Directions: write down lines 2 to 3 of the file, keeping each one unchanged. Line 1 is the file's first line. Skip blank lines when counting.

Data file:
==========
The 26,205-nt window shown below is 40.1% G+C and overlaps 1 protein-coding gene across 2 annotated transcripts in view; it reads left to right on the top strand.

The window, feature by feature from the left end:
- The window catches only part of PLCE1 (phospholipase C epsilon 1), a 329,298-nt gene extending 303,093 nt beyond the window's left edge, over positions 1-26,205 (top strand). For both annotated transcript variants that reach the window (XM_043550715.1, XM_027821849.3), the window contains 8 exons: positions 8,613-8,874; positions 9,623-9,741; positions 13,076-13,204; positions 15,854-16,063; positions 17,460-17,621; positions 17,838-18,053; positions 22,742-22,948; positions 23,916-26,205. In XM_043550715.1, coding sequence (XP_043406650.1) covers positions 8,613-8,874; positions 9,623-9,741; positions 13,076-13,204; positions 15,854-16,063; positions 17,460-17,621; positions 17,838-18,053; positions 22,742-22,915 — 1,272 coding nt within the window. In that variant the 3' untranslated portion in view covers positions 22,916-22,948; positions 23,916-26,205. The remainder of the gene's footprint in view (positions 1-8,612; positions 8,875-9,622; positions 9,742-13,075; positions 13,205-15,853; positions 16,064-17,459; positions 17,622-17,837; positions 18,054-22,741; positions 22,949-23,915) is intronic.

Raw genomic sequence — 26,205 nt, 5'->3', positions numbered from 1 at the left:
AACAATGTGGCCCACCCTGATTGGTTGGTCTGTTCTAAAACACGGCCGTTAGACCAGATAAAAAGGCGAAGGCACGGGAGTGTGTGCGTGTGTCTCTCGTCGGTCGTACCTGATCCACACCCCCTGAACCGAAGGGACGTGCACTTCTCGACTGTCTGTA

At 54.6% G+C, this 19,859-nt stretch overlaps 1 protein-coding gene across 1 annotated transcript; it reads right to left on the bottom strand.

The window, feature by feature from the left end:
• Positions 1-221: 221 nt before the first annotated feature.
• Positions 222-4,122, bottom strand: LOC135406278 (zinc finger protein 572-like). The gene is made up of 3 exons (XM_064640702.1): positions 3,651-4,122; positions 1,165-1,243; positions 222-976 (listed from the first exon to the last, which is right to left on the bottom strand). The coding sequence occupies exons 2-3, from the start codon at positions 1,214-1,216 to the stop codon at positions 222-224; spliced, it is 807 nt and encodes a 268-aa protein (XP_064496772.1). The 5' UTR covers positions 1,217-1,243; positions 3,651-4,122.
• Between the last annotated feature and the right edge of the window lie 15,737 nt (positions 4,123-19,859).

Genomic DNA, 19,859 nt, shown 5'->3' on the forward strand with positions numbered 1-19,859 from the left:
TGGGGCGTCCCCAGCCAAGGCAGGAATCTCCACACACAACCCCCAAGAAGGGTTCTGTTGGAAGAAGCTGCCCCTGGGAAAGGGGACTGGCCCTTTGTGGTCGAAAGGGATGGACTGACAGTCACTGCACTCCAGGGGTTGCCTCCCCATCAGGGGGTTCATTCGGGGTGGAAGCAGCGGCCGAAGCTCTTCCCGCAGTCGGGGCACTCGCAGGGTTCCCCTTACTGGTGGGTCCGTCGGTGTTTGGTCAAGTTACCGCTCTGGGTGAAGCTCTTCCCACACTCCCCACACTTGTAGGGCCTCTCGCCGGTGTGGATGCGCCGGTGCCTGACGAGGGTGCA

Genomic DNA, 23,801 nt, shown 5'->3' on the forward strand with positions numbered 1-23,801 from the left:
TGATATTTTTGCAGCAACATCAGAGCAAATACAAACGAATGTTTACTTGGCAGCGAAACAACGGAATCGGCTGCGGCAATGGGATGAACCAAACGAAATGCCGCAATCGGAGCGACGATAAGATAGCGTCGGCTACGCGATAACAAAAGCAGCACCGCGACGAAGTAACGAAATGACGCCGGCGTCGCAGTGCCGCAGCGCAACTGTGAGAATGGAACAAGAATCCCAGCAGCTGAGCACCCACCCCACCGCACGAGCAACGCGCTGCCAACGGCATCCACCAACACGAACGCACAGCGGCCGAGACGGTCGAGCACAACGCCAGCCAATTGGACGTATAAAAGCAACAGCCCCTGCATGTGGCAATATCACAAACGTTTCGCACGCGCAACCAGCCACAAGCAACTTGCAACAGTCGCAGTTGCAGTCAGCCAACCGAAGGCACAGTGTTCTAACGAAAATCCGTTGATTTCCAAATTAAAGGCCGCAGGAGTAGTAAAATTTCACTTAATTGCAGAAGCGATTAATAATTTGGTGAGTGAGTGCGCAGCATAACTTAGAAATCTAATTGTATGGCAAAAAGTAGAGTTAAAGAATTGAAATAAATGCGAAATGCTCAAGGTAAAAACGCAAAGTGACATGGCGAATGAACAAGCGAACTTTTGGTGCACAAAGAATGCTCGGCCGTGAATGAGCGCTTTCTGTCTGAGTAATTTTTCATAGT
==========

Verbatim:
The window, feature by feature from the left end:
- The window catches only part of PLCE1 (phospholipase C epsilon 1), a 329,298-nt gene extending 303,093 nt beyond the window's left edge, over positions 1-26,205 (top strand). For both annotated transcript variants that reach the window (XM_043550715.1, XM_027821849.3), the window contains 8 exons: positions 8,613-8,874; positions 9,623-9,741; positions 13,076-13,204; positions 15,854-16,063; positions 17,460-17,621; positions 17,838-18,053; positions 22,742-22,948; positions 23,916-26,205. In XM_043550715.1, coding sequence (XP_043406650.1) covers positions 8,613-8,874; positions 9,623-9,741; positions 13,076-13,204; positions 15,854-16,063; positions 17,460-17,621; positions 17,838-18,053; positions 22,742-22,915 — 1,272 coding nt within the window. In that variant the 3' untranslated portion in view covers positions 22,916-22,948; positions 23,916-26,205. The remainder of the gene's footprint in view (positions 1-8,612; positions 8,875-9,622; positions 9,742-13,075; positions 13,205-15,853; positions 16,064-17,459; positions 17,622-17,837; positions 18,054-22,741; positions 22,949-23,915) is intronic.